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In the news today: Pauline Marois, Justin Trudeau, ebola, a jailed journalist and must-see TV

Parti Quebecois Leader Pauline Marois, right, arrives with women's rights activist Janette Bertrand during a Quebec provincial election campaign stop in Laval, Que., Sunday March 30, 2014. (Graham Hughes/The Canadian Press)

Parti Quebecois Leader Pauline Marois, right, with women’s rights activist Janette Bertrand during a Quebec provincial election campaign stop in Laval, Que. on Sunday March 30, 2014. (Graham Hughes/The Canadian Press)

Pauline Marois would use the notwithstanding clause to save the charter of values. As the Quebec provincial election campaign enters its final week (voters go to the polls on April 7), PQ leader Pauline Marois is trying to shift the conversation from talk of another referendum back to the so-called Quebec charter of values. This morning, Marois promised that if the PQ is elected with a majority, it will immediately reintroduce the secular charter of values, a law which would ban public employees from wearing religious symbols. (Muslim women would not be permitted to cover their heads and Sikh men would not be allowed to wear turbans while at work, for example.) Marois took her pledge a step further Monday, saying that she would use the notwithstanding clause, should the constitutionality of the proposed law be challenged in court—something which would almost certainly happen in short order, were such a bill to be passed.

Justin Trudeau swore and now he’s kind of sorry for it. The Liberal leader dropped the f-bomb at a charity boxing match he was hosting Saturday evening. Monday, the Conservatives were trying to make the most of the curse, telling CBC is was just another example of Trudeau’s poor judgement. Meanwhile, more news continued to emerge over the, perhaps, poor judgement of now former Conservative Party executive director Dimitri Soudas. The Conservtives weren’t the only ones who gave the Liberal leader a hard time over his salty language. His wife was none too happy, either. “If you had seen the scolding that Sophie gave me, you would have wished you’d used a different adjective as well,” Trudeau told reporters Monday after an appearance at the Ajax-Pickering Board of Trade.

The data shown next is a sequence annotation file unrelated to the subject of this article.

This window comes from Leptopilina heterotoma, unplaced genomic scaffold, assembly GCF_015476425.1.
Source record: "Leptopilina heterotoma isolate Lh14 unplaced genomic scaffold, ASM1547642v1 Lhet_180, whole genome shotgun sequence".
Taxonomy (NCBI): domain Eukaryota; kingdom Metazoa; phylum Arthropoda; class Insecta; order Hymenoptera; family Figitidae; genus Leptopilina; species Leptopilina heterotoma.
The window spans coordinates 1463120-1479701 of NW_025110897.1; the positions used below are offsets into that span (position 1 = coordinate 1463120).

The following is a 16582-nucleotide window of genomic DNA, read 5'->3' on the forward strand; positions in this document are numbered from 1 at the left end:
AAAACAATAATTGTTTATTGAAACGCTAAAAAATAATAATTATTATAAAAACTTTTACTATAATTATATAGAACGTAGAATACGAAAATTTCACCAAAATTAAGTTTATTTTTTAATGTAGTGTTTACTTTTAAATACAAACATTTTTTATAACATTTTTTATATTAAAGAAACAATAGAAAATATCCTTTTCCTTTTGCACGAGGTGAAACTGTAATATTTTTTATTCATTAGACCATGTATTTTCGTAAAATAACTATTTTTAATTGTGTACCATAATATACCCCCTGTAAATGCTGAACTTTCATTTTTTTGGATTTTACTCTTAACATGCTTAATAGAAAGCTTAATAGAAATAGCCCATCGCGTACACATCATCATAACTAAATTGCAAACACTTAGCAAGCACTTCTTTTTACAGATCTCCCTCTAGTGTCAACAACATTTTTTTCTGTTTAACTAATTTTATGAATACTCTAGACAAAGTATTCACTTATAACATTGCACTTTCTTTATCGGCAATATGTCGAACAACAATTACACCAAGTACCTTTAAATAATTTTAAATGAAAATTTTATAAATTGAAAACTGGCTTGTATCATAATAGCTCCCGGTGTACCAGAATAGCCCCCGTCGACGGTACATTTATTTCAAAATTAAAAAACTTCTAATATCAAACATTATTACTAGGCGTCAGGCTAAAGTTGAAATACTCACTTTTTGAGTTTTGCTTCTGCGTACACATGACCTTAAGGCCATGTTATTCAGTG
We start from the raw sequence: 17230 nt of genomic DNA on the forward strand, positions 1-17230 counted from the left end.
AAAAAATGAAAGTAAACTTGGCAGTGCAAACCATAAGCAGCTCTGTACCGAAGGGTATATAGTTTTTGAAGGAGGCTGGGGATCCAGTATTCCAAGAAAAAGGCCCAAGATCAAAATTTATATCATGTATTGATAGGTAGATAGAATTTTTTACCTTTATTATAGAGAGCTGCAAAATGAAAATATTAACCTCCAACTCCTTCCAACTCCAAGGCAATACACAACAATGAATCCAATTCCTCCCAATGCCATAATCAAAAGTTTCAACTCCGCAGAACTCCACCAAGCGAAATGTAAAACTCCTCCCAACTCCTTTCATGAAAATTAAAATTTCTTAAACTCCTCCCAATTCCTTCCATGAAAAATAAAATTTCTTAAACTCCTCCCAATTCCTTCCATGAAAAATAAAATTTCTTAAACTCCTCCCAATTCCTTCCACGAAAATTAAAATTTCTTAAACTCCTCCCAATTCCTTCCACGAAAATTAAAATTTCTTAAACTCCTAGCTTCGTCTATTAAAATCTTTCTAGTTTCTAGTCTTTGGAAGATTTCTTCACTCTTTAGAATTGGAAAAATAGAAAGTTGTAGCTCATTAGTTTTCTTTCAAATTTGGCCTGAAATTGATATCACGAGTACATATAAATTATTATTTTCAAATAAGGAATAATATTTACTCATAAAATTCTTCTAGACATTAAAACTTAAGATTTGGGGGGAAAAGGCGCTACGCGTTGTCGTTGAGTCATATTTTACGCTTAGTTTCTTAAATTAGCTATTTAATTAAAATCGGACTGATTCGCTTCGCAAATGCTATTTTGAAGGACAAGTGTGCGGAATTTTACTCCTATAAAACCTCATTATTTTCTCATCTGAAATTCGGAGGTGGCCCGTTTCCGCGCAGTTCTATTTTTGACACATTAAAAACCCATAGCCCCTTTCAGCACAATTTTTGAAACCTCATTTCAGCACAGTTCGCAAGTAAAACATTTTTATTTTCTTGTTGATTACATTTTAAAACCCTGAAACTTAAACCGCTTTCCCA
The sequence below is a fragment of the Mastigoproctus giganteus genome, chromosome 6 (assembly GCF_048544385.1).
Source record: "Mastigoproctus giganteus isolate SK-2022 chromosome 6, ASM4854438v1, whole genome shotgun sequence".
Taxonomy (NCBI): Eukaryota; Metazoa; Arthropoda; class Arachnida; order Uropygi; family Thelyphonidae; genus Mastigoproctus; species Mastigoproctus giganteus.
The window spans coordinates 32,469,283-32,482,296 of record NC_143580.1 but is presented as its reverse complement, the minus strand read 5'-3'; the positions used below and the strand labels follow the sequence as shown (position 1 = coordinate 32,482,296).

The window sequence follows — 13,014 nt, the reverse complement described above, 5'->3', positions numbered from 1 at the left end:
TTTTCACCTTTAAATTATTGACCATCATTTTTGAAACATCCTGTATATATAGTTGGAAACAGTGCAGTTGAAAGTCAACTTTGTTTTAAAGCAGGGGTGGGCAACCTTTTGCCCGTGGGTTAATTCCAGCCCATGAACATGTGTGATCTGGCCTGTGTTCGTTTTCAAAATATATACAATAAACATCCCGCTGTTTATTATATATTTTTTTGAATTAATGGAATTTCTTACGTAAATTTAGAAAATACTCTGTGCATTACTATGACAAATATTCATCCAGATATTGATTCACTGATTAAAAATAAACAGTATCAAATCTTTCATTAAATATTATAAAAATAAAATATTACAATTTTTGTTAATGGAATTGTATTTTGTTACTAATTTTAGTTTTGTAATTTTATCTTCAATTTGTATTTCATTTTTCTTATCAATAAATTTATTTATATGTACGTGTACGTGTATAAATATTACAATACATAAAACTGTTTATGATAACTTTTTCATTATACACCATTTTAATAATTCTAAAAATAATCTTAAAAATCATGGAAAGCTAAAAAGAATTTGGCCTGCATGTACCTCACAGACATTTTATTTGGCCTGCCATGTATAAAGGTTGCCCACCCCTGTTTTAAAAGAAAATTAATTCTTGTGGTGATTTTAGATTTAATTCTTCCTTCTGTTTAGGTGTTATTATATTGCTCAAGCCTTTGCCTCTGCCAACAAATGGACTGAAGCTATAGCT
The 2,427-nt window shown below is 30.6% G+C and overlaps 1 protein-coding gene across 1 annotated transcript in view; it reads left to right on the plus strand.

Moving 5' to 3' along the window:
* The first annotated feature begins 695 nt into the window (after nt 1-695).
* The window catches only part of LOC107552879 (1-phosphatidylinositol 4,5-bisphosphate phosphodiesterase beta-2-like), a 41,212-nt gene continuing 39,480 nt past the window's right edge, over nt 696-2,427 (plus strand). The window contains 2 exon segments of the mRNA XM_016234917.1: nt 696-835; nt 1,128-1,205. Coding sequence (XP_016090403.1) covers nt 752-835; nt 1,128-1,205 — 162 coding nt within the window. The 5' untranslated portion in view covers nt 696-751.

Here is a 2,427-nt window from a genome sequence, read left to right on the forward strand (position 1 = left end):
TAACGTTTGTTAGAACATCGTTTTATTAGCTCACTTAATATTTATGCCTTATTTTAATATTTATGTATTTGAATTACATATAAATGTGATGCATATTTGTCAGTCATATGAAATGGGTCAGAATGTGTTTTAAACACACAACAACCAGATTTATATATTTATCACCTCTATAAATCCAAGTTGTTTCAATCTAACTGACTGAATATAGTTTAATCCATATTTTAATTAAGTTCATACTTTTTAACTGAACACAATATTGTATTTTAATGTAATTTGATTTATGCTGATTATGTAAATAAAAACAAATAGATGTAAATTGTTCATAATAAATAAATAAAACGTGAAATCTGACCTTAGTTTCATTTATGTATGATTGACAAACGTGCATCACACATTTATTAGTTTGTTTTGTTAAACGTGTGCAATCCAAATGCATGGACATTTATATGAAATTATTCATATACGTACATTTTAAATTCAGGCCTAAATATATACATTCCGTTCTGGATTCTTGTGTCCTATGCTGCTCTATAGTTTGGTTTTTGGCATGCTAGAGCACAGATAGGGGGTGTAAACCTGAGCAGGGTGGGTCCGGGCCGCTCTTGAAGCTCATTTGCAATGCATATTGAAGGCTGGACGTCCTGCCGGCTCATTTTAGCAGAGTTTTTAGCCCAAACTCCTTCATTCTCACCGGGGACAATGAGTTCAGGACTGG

Don’t panic, but Ebola is spreading in West Africa. Guinea is facing a epidemic of ebola “of a magnitude never before seen in terms of the distribution of cases in the country,” a doctor with Médecins sans Frontières told the Gaurdian. More than 80 people are suspected to have died from the virus so far, with 22 of these deaths laboratory-confirmed. There is no known vaccine or cure for ebola, which is spread through contact with an infected person’s bodily fluids or tissues. It has a mortality rate of around 90 per cent. More bad news: neighbouring Liberia has now confirmed two cases of the disease, meaning it has spread across the border.

Mohamed Fahmy remains in an Egyptian jail. The Al-Jazeera English journalist Mohamed Fahmy, who has Canadian citizenship, was again denied bail by an Egyptian judge Monday. Fahmy and two of his co-workers, Australian Peter Greste and Egyptian Baher Mohammed, face charges of terrorism and have remained in prison since they were first detained on Dec. 29. They have been accused of giving a platform to the Muslim Brotherhood. All three journalists maintain that they were just doing their jobs at the time of their arrests.

The final episode of How I Met Your Mother airs tonight. Set your PVRs, after nine years the hit sitcom starring Josh Radnor, Jason Segal, Cobie Smulders and Neil Patrick Harris is coming to a close, with its final episode airing on City at 8 p.m. EST. Maclean’s associate editor Jaime Weinman looks at the show, and its unlikely success during a time when sitcoms are on the decline, over here.




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